15 strange insurance policies Article added by Justin Brown on September 3, 2013
Ranked: #89 (777 pts)
We’re all familiar with homeowner’s, renter’s, automotive, life and health insurance, but there are plenty of other things customers may come to you wanting to insure. Maybe your prospect is a singer who wants to insure her voice, or a model whose legs are her bread and butter. Well, fortunately for you, there are specialty lines of insurance available that you can offer to them.
Here’s a list of 15 strange insurance policies you may or may not have heard about:
Multiple birth coverage
This is a policy that provides couples with the means they need to take care of their family if the woman gets pregnant with multiples. A Michigan couple actually collected twice on their policy. They now have two sets of twins.
Special store promotions
To attract customers into their store during the holiday season, a jewelry store owner in Wilmington, N.C. offered to refund a half million dollars worth of purchases if Ashville, N.C. got three inches of snow on Christmas Day. Eight inches fell that day and they had to pay up.
In 2009, Costa Rica Coffee’s chief taster, Gennaro Pelliccia, insured his tongue for $14 million. Given that the tongue has 14,000 taste buds, that comes to $1,400 per bud.
Merv Hughes, an Australian cricket player, took out a $370,000 insurance policy on his mustache. The facial hair is a big part of his image.
Alien abduction insurance
Over the years, there have been many claims of alien abductions, and some 30,000 policies have been sold. According to Wikipedia, the very first company to offer UFO abduction insurance was the St. Lawrence Agency in Altamonte Springa, Fla. The company says that it has paid out at least two claims. The “victims” receive $1 per year until their death or for one million years, whichever comes first.
Key person insurance
If a company’s lead programmer were to die tomorrow, they’d be in big trouble, so many companies take out life insurance policies on their key personnel to protect themselves from loss. There is a catch, however. The company needs permission from the employee in order for the policy to be written.
Insure the ability to perform
A lot of athletes take out policies that will pay out in case they get injured and are no longer able to compete and complete their contracts.
In the 1940s, executives at 20th Century Fox had the legs of actress Betty Grable insured for $1 million each. In more recent years, this has been an especially popular policy to take out for leg models.
This type of policy is especially popular among big name singers, like Bruce Springsteen, Rod Stewart and Bob Dylan. The insurance policy will pay out a lump sum if they lose their ability to sing.
The Cheerio Yo-Yo Company of Canada took out a $150,000 hand insurance policy on 13-year-old Harvey Lowe, winner of the 1932 World Yo-Yo championships in London. After his big win, he toured Europe and taught hundreds of people, including Edward VIII, the Prince of Wales, how to yo-yo.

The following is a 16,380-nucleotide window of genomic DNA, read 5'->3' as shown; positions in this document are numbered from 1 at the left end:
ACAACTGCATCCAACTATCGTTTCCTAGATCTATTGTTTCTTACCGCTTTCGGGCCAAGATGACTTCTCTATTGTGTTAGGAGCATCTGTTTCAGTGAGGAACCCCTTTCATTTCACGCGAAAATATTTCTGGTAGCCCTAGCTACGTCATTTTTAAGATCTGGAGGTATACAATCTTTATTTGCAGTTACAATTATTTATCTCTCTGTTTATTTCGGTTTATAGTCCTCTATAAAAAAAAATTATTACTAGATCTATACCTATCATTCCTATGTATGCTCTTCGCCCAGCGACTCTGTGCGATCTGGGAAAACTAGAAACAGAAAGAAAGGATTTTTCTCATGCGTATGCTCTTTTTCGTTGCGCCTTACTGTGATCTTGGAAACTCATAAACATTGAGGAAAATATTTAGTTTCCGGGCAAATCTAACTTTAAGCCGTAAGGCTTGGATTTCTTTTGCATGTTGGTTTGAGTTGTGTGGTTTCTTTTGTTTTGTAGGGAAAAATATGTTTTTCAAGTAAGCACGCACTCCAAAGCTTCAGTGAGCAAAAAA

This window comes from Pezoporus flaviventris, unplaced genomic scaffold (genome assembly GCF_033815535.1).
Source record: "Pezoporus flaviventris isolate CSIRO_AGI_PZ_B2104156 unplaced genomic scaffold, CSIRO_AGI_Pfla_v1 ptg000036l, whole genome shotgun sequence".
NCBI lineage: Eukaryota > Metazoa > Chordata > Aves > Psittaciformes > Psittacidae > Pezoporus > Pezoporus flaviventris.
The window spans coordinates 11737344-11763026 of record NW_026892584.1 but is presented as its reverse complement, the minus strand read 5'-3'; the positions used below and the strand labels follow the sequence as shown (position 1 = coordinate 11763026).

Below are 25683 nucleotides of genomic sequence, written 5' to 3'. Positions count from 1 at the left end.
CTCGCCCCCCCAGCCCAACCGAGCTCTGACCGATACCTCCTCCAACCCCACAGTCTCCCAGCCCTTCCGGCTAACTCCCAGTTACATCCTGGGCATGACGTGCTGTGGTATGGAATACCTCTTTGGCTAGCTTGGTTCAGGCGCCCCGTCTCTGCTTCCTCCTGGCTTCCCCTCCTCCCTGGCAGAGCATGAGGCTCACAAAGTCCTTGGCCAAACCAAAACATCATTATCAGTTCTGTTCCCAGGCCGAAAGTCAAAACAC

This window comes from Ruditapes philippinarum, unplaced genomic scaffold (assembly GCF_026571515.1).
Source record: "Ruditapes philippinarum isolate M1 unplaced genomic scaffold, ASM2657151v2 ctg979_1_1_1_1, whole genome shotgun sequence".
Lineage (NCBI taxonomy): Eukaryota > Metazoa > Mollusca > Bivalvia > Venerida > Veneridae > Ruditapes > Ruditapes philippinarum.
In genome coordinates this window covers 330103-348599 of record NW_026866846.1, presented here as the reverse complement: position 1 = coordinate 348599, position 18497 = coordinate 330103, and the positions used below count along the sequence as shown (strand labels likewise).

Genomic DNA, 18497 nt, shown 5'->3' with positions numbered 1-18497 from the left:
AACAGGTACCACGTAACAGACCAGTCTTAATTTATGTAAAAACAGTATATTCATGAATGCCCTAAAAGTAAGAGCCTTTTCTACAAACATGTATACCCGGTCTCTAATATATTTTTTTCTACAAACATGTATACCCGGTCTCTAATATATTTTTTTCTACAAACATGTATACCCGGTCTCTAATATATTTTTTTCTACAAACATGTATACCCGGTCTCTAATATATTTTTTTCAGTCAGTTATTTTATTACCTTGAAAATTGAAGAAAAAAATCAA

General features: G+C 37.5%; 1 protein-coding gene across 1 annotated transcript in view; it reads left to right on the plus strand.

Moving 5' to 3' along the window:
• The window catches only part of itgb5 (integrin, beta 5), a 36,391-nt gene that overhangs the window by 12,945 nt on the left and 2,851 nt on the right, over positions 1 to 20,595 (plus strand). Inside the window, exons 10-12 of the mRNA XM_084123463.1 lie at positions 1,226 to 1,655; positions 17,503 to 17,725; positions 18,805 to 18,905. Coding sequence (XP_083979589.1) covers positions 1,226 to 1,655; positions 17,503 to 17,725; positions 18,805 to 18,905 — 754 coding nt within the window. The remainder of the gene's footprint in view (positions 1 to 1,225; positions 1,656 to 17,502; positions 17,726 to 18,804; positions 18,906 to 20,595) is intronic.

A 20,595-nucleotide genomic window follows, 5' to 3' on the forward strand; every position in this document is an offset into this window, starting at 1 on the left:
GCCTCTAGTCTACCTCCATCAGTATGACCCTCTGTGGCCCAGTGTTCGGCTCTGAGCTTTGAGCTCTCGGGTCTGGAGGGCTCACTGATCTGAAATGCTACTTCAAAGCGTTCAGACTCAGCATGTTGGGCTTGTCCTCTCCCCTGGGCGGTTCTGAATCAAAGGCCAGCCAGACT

Insurance on a person’s teeth
From 1967 to 1992, British comedian and singer Ken Dodd was in the "Guinness Book of Records" for the world's longest joke-telling session — 1,500 jokes in three and a half hours. He is famous for his frizzy hair, ever-present feather duster, and extremely large buckteeth. His teeth are so important to his act that Dodd had them insured for $7.4 million.
At the height of their popularity, the famous comedy team of Bud Abbott and Lou Costello decided to take out a $250,000 policy in case an argument ended their career. The policy never paid out. They did split up in 1957 after more than 20 years together, not because of an argument, but because the Internal Revenue Service got them for back taxes.
Braun is one of NFL star Troy Polamalu’s sponsors, and they have insured his hair for $1 million.
Insurance for companies in case two or more employees win the lottery and decide not to return to work
This is a special policy that will cover the cost of replacing employees who decide to leave their jobs abruptly after winning the lottery.
If Rolling Stones guitarist Keith Richards jams a finger and can’t perform the opening riff to “Start Me Up,” he has a $1.5 million disability insurance policy to back him up.
A personal anecdote — Where's the paint insurance?
With all of these strange insurance policies out there, it got me thinking of all the times I wish I had insurance for a poor decision on purchases I’ve made. I’m really hoping to find “paint insurance” on my next house should I decide to change the color. I’ve managed to endure the home insurance claim process due to a wicked hail storm in June of last year by somewhat effectively managing contracts, contractors, insurance claim forms, and most obviously, a broken home of sorts (pun intended). Having said that, the one thing that has cost me a night or two on the couch is picking a paint color that my wife and I agree on. We’re each convinced the other is color blind. In effect, during our color research, my house looked like a veritable tie-dyed experiment of tertiary hues that I’m certain the neighbors adored. I have to imagine this is a fairly common occurrence, enough to warrant insurance, especially if you can insure someone for the possibility of having twins. My chances of having a paint color I can't stand has to be higher.
I’m sure many people get this right the first time; however in case I “accidentally” paint the house the ugly-greenish, brownish, color that my wife loves so much (her description was much more colorful), I need a backup plan and the comfort of house painting insurance. It might cost me a relatively high premium considering the cost of painting, but the couch hurts my back and the cost of paint samples are beginning to cut into the kids already meager college fund.
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